Despite the arguments of #boysdancetoo, it’s actually the women in ballet who face greater hardships internally. The hardships men experience in pursuing ballet come externally from outside dance. Obviously, this is looking at a gender binary. If someone wants to take this research forward, one of the ways to continue would be looking beyond the gender binary.

My newest research looks at using nontraditional music in ballet as a way of expanding the narrative of who can experience or enjoy ballet. By nontraditional, I mean non-classical music, or not traditional to the ballet canon. During this pandemic, AXIS has been holding classes online and people all over the world have been joining in. Because of what AXIS is, we have seen a lot of people who have not traditionally been able to access Western ballet offerings. Classical music comes from a narrative of whiteness, Eurocentrism, and colonization, and it still plays a part in excluding people from personhood even today. In that context, I’ve been looking at the application of nontraditional music as a form of decolonialization. My interest is driven by culturally relevant pedagogy and critical pedagogy, coined by Gloria Ladson-Billings and Paulo Freire respectively. A key principle of both is looking at students not as empty vessels that need to be filled, but as collaborators who inform the learning process with their different experiences.

Bradford Chin in Alice in Wonderland

Photo by Steve Disenhof; Image description: Six AXIS Dance Company members are in various states of vicious confusion and chaos, some by themselves and some toward each other. They are costumed as homeless versions of characters from Lewis Carroll’s Alice’s Adventures in Wonderland (from L to R): The Mad Hatter, The Queen of Hearts, the “real life” homeless alter ego of Alice, Alice, The Caterpillar, and The White Rabbit.

For example, I taught a themed class where we only used music by living Black women, or another class where we exclusively used music by Hispanic and Latinx artists. For the class where we used music by living Black women, one of the white-presenting participants shared afterward that the music allowed them to find agency within the technique and how it manifests on their own body. The use of music is one tool to break down barriers of exclusion that people from marginalized communities might experience if and when they approach ballet.

I often wonder about how to teach dance techniques in ways that are accessible and share the intention behind the movement, while still honoring the history and codification of dance forms, whether that’s ballet, West African dance, classical Indian dance, hula, flamenco, etc. How do you navigate this in your own teaching practice?

I don’t know if I have any answers, but I can share some thoughts I struggle with. I know there are teachers who teach without the use of demonstration for any number of reasons. When I’m teaching, I demonstrate to help communicate the intended aesthetic, and I might be seated, standing, both, or neither. However, an issue is that my demonstration still centers a non-disabled body, even though I’m leaving the movement open for others to play with.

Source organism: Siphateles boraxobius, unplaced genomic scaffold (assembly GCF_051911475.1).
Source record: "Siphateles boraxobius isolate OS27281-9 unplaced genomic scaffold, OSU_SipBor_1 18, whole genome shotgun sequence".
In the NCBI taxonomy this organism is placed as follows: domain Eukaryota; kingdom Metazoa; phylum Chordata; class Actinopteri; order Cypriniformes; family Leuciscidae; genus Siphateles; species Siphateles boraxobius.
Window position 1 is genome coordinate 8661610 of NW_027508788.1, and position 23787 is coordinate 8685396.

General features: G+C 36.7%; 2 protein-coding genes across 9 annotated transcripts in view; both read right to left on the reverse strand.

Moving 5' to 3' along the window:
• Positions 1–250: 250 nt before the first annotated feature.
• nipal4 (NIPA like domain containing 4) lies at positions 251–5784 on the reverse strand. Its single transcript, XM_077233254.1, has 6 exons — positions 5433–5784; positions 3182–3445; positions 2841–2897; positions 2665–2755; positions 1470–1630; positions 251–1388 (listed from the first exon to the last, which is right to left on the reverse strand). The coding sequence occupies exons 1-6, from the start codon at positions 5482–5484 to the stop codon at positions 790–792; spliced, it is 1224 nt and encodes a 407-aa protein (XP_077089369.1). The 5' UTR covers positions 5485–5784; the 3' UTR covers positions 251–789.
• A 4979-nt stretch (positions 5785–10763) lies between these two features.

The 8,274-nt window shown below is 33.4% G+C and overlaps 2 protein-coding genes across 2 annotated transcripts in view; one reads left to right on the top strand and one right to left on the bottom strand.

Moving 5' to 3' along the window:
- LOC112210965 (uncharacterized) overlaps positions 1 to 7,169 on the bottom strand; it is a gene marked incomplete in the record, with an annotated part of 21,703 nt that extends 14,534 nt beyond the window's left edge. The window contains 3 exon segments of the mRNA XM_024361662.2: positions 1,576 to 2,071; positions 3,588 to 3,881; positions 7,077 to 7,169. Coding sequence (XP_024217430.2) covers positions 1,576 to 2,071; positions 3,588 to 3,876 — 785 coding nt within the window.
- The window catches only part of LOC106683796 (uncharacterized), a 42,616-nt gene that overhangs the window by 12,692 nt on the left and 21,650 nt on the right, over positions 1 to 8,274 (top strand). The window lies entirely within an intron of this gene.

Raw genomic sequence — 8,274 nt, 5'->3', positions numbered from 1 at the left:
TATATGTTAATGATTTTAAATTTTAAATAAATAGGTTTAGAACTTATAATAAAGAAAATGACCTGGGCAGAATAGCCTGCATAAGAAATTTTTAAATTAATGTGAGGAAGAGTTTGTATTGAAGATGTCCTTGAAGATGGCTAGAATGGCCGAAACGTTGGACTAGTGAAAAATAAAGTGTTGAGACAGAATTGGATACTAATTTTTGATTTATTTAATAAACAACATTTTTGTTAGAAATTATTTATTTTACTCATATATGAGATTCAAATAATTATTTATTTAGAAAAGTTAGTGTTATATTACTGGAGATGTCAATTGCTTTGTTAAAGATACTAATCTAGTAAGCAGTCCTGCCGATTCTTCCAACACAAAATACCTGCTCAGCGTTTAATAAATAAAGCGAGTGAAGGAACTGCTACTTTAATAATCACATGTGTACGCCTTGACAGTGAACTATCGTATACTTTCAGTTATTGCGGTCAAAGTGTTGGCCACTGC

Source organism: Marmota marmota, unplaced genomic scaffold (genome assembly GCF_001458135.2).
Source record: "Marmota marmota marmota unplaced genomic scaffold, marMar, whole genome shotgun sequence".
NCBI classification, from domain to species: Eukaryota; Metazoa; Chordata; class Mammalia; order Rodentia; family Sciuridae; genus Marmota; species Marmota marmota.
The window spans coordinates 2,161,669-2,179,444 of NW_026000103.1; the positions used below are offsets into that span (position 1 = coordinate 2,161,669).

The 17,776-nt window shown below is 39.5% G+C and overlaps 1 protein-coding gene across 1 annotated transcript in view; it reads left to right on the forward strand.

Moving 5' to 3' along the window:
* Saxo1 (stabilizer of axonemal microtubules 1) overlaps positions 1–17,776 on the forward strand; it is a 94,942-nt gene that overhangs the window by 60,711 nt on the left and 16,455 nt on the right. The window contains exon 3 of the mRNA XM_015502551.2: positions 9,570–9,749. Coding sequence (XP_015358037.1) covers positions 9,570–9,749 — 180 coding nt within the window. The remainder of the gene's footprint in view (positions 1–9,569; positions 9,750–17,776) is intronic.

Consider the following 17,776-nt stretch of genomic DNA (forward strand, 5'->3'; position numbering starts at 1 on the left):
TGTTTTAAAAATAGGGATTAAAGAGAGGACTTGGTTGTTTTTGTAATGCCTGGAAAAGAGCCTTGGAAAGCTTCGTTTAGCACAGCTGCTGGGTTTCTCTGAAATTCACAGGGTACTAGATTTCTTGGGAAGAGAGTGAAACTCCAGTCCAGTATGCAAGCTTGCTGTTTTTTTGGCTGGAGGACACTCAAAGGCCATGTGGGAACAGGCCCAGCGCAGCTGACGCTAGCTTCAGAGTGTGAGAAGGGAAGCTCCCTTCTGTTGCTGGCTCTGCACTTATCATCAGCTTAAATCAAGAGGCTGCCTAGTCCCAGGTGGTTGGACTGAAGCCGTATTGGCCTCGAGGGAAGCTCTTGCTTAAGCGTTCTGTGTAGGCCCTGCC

Then we can look at intention. Part of the intention of a tendu, for example, is pushing down through the base and finding energy to reach out while also reaching in. How do you play with the multiple directions of energy and the uprightness of the movement? In theory, all of these kinesthetic concepts can be applied to any movement practice, but how do you manifest each unique aesthetic? There are so many considerations.

Dance is a communal act. Something we emphasize at AXIS is that we teach with the people who are in the room. Like any teacher, you might get into a pattern of how to approach something to make it more inclusive, but you don’t know if it will work until you begin working with the people in the room. What is it that differentiates ballet from West African dance from Indian classical forms? I wonder if part of it is how the community defines and practices it. What also is aesthetic purity? How do you hold it, transmit it, but also allow it to grow?

How do you imagine your work growing in the future?

I started coming to this realization even before the pandemic that I’m reaching another juncture where there are several paths before me and I can very clearly envision myself pursuing any one of them – scholarship, performance or choreography – and I wonder why those different paths can’t be the same path. I understand that logistically speaking, I can’t do it all at once. I’m in the process of applying to graduate programs to research the politics of aesthetics in Western concert dance, and how inequality impacts those aesthetics. But I still have artistic and choreographic ideas I want to pursue too.


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Bradford Chin in Alice in Wonderland

Photo by Steve Disenhof; Photo description: Bradford gets low and winds his elbow below his chin as if to strike Lani, a dancer with one arm, who is preemptively ducking to dodge the blow. Bradford is wearing black leggings with white and red kissy lips, an extra large and extra ragged white t-shirt with a dinosaur on it, and a cardboard crown. Lani is wearing a poofy dress made out of blue tarp. There is a “Grumpy Cat” balloon on each side of them.